Sepsis is a life-threatening condition resulting from the body’s overreaction to infection that results in damage to its own tissues and organs.
The first known mention of “sepsis” dates back more than 2,700 years ago, when the Greek poet Homer used it as a derivative of the word “sepo,” meaning “to putrefy.” Despite dramatic improvements in the understanding of the immunological mechanisms behind sepsis, it still remains a major medical problem, affecting 750,000 people in the US and nearly 50 million people worldwide each year.
Sepsis was responsible for 11 million deaths worldwide in 2017 and is the most expensive medical condition in the US, costing over tens of billions of dollars annually.
We are researchers who study how certain types of bacteria interact with cells during infections. We wanted to understand exactly how an overreactive immune response can lead to harmful and even fatal effects such as sepsis. In our newly published research, we discovered the cells and molecules that potentially trigger death in sepsis.
TNF in autoimmunity and sepsis
The body’s response to infection begins when immune cells recognize components of the invading pathogen. These cells then release molecules such as cytokines that help eliminate the infection. Cytokines are a broad group of small proteins that recruit other immune cells to the site of infection or injury.
While cytokines play a vital role in the immune response, excessive and uncontrolled cytokine production can lead to the dangerous cytokine storm associated with sepsis.
Cytokine storms were first seen in the context of graft-versus-host disease arising from transplant complications. They can also occur during viral infections, including COVID-19. This uncontrolled immune response can lead to multi-organ failure and death.
Among the hundreds of cytokines in existence, tumor necrosis factor, or TNF, is the most potent and the most studied over the past nearly 50 years.
Tumor necrosis factor owes its name to its ability to induce the death of tumor cells when the immune system is stimulated by a bacterial extract called Coley’s toxin, named after the researcher who identified it more than a century ago.
This toxin was later recognized as lipopolysaccharide or LPS, part of the outer membrane of certain types of bacteria. LPS is the most potent TNF trigger known, which, once on alert, helps recruit immune cells to the site of infection to eliminate the invading bacteria.
Under normal conditions, TNF promotes beneficial processes such as cell survival and tissue regeneration. However, TNF production must be tightly regulated to prevent persistent inflammation and continuous proliferation of immune cells. Uncontrolled production of TNF can lead to the development of rheumatoid arthritis and similar inflammatory conditions.
In infectious states, TNF must also be tightly regulated to prevent excessive tissue and organ damage from inflammation and a hyperactive immune response. When TNF is left unchecked during infections, it can lead to sepsis.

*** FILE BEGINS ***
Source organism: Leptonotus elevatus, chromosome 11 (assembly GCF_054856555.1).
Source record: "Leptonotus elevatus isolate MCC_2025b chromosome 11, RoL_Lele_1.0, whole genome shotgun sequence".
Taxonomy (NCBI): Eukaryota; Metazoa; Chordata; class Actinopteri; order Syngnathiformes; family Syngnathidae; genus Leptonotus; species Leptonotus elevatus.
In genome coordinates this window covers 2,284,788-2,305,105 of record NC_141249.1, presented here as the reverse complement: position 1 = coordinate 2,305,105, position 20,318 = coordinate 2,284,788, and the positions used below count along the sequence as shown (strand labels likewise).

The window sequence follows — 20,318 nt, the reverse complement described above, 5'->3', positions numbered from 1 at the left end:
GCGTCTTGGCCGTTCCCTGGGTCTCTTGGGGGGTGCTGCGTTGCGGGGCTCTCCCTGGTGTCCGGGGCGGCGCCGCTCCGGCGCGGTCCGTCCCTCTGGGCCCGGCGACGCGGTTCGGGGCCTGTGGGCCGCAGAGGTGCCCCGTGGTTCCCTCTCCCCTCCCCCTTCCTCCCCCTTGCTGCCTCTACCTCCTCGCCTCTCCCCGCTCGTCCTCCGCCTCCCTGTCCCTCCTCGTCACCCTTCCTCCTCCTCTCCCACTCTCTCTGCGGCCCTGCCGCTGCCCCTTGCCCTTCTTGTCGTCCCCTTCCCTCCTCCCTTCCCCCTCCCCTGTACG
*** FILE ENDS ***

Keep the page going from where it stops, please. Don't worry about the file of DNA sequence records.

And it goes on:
For several decades, studies of septic shock have been modeled by examining responses to bacterial LPS. In this model, LPS activates certain immune cells that trigger the production of inflammatory cytokines, especially TNF. This then leads to immune cell overproliferation, recruitment and death, ultimately leading to tissue and organ damage. An overly strong immune response is not a good thing.
Researchers have shown that blocking TNF activity can effectively treat a number of autoimmune diseases, including rheumatoid arthritis, psoriatic arthritis and inflammatory bowel disease. The use of TNF blockers has increased dramatically in recent decades, reaching a market size of approximately $40 billion.
However, TNF blockers have not been successful in preventing the cytokine storm that can occur as a result of COVID-19 infections and sepsis. This is in part because, despite years of research, exactly how TNF triggers its toxic effects on the body is still poorly understood.
How TNF can be deadly
Studying sepsis may provide some clues as to how TNF mediates how the immune system responds to infection. In acute inflammatory conditions such as sepsis, TNF blockers are less able to address TNF overproduction. However, mouse studies show that neutralizing TNF can prevent the animal from dying from bacterial LPS. Although researchers do not yet understand the reason for this discrepancy, it highlights the need for further understanding of how TNF contributes to sepsis.
Blood cells formed in the bone marrow, or myeloid cells, are known to be the main producers of TNF. We therefore wondered whether myeloid cells also mediate TNF-induced death.
We first identified which specific molecules might offer protection against TNF-induced death. When we injected mice with a lethal dose of TNF, we found that mice lacking either TRIF or CD14, two proteins typically associated with immune responses to bacterial LPS, but not TNF, had improved survival.
This finding is consistent with our earlier work identifying these factors as regulators of a protein complex that controls cell death and inflammation in response to LPS.
Next, we wanted to find out which cells are involved in TNF-induced death. When we injected a lethal dose of TNF into mice lacking two proteins in two specific types of myeloid cells, neutrophils and macrophages, the mice had reduced sepsis symptoms and improved survival. This finding places macrophages and neutrophils as the main triggers of TNF-mediated death in mice.
Our results also suggest that TRIF and CD14 are potential targets for the treatment of sepsis with the ability to reduce cell death and inflammation.
By Alexander (Sasha) Poltorak and Hayley Muendlein, Tufts University (Interview)
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